• Investigating the Impact of Lessons Based on Marzanoʼs Theory of Learning on Student Attitude, Engagement, and Achievement in Grade 10 Academic Mathematics

      IRVINE, JEFF; Department of Graduate and Undergraduate Studies in Education
      Motivation is an important construct in education, both for its links to student learning and in its own right as a factor in student development. The relationship between motivation and student learning is particularly important in mathematics since numerous studies have demonstrated that motivation in mathematics is linked to student achievement, and that student achievement and student attitudes toward mathematics are reciprocally related. This study investigated the impact of an instructional intervention that specifically addressed two dimensions of motivation: engagement and student attitudes. Based on Marzano’s (1998, 2007) New Taxonomy of Educational Objectives©, a unit of study in Grade 10 Academic Mathematics was developed that utilized targeted activities and complete lessons to positively influence student engagement and attitudes. This mixed methods study used pre–post comparisons as well as treatment-control comparisons of 70 students in 3 classes of Grade 10 mathematics to investigate the impact of the instructional intervention on student engagement, attitude, and achievement in order to determine whether such an intervention could function as an exemplar for development of similar interventions that positively impacted student learning. The results of the study showed statistically significant changes in student engagement and student attitudes, but not for student achievement. Implications of these results pointed to directions for future research in this area.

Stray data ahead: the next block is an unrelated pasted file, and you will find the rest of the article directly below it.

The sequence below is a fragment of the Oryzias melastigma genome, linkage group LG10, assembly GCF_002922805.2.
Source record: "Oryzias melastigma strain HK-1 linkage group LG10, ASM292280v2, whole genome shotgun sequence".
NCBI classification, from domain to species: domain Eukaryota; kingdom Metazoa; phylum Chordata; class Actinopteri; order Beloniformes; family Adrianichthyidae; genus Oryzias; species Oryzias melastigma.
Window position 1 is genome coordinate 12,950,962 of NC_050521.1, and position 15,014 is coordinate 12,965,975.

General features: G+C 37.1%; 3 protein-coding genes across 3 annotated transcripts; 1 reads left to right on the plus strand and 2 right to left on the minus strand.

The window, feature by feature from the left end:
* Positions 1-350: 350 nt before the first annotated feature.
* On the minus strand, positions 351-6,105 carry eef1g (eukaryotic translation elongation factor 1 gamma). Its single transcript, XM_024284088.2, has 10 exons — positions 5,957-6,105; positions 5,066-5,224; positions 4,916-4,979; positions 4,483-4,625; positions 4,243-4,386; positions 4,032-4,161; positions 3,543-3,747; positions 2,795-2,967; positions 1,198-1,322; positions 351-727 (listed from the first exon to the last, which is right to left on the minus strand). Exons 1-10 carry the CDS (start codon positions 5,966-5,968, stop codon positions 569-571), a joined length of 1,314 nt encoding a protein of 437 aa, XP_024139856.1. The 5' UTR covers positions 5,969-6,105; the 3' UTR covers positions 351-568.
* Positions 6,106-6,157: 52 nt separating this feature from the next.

• Investigating the Relationships Between Teacher Identity Norms and Collaboration

      Weston, Deborah PA; Department of Graduate and Undergraduate Studies in Education